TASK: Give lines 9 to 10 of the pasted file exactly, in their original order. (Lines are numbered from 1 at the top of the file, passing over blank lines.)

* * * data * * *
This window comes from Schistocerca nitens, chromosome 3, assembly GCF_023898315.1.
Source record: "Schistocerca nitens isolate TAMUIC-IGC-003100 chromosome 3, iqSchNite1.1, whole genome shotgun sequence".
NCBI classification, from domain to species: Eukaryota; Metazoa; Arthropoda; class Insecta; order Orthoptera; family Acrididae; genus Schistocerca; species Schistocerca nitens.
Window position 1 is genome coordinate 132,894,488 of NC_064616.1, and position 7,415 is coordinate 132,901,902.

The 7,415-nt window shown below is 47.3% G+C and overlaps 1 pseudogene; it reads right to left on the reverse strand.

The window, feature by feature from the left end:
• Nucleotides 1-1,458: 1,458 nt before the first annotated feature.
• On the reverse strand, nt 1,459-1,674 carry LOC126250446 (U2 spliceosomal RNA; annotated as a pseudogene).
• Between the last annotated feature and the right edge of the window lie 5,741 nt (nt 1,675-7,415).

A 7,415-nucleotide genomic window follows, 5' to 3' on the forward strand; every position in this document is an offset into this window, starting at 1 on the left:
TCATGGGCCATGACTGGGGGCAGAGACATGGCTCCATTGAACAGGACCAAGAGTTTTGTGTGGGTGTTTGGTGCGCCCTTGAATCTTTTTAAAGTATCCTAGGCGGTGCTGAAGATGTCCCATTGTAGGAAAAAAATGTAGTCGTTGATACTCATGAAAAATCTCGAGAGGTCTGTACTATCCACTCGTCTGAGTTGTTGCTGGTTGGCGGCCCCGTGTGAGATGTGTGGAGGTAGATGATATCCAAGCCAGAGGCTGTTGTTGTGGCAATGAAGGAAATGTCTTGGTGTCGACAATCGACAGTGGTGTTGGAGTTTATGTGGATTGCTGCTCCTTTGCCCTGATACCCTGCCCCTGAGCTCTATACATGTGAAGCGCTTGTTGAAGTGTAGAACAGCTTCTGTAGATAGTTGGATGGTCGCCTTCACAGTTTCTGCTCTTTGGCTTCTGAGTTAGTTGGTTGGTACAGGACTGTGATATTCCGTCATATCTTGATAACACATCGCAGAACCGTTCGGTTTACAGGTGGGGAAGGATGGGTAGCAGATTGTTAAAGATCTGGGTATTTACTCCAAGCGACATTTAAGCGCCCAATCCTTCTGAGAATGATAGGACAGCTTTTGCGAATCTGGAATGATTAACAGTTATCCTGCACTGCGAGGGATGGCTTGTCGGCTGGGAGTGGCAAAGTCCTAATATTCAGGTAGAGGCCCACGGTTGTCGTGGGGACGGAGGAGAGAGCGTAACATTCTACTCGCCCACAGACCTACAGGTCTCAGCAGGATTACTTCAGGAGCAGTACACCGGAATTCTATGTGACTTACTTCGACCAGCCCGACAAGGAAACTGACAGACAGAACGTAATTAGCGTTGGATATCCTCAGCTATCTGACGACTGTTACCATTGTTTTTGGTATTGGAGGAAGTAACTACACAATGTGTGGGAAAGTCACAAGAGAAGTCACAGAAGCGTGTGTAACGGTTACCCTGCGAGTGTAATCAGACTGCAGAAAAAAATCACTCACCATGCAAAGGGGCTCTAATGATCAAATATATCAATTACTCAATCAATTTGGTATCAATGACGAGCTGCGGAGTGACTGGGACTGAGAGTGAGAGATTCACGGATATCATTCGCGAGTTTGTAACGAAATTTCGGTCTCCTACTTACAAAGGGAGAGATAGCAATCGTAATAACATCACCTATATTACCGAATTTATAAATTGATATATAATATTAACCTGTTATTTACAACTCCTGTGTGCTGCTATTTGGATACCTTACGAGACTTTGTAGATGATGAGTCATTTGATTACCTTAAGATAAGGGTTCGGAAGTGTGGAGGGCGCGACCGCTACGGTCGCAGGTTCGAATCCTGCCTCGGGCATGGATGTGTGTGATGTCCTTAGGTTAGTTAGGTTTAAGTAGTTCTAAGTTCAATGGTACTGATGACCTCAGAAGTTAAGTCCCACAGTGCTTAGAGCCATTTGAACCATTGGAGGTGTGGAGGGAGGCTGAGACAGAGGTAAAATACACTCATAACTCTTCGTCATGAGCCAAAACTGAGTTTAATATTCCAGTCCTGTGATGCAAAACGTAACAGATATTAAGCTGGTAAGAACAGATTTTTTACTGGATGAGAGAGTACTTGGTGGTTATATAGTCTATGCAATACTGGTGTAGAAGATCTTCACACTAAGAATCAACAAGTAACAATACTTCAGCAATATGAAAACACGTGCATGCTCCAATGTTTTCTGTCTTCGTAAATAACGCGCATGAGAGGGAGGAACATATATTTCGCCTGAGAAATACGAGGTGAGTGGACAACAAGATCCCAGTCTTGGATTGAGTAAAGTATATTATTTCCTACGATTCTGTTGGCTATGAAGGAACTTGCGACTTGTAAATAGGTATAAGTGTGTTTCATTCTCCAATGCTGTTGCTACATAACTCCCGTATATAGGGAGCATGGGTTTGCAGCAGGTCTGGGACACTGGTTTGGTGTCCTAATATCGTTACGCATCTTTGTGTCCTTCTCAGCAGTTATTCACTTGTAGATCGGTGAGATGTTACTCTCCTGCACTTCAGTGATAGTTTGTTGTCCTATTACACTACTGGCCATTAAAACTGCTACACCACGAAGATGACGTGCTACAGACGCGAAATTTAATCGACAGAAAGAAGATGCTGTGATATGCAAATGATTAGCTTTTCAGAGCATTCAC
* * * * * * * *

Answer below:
• Between the last annotated feature and the right edge of the window lie 5,741 nt (nt 1,675-7,415).

A 7,415-nucleotide genomic window follows, 5' to 3' on the forward strand; every position in this document is an offset into this window, starting at 1 on the left: